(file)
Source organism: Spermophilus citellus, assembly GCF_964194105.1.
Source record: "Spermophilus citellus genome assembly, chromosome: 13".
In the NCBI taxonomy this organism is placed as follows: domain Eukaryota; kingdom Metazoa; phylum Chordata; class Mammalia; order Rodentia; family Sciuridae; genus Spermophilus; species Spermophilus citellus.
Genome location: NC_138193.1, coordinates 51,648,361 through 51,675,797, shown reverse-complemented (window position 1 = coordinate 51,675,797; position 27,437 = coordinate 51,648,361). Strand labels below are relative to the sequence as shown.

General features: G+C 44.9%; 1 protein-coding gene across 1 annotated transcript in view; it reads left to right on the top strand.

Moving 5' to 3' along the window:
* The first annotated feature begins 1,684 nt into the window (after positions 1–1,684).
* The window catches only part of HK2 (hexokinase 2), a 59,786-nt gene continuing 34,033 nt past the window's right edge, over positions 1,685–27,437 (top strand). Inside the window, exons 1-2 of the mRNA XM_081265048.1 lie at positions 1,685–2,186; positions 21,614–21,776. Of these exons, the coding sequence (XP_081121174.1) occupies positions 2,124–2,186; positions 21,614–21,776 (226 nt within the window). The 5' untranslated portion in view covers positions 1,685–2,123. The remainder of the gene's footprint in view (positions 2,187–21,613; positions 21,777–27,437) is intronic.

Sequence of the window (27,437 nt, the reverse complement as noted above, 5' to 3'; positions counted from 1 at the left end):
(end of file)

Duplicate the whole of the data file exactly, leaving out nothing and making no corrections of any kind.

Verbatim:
Source organism: Spermophilus citellus, assembly GCF_964194105.1.
Source record: "Spermophilus citellus genome assembly, chromosome: 13".
In the NCBI taxonomy this organism is placed as follows: domain Eukaryota; kingdom Metazoa; phylum Chordata; class Mammalia; order Rodentia; family Sciuridae; genus Spermophilus; species Spermophilus citellus.
Genome location: NC_138193.1, coordinates 51,648,361 through 51,675,797, shown reverse-complemented (window position 1 = coordinate 51,675,797; position 27,437 = coordinate 51,648,361). Strand labels below are relative to the sequence as shown.

General features: G+C 44.9%; 1 protein-coding gene across 1 annotated transcript in view; it reads left to right on the top strand.

Moving 5' to 3' along the window:
* The first annotated feature begins 1,684 nt into the window (after positions 1–1,684).
* The window catches only part of HK2 (hexokinase 2), a 59,786-nt gene continuing 34,033 nt past the window's right edge, over positions 1,685–27,437 (top strand). Inside the window, exons 1-2 of the mRNA XM_081265048.1 lie at positions 1,685–2,186; positions 21,614–21,776. Of these exons, the coding sequence (XP_081121174.1) occupies positions 2,124–2,186; positions 21,614–21,776 (226 nt within the window). The 5' untranslated portion in view covers positions 1,685–2,123. The remainder of the gene's footprint in view (positions 2,187–21,613; positions 21,777–27,437) is intronic.

Sequence of the window (27,437 nt, the reverse complement as noted above, 5' to 3'; positions counted from 1 at the left end):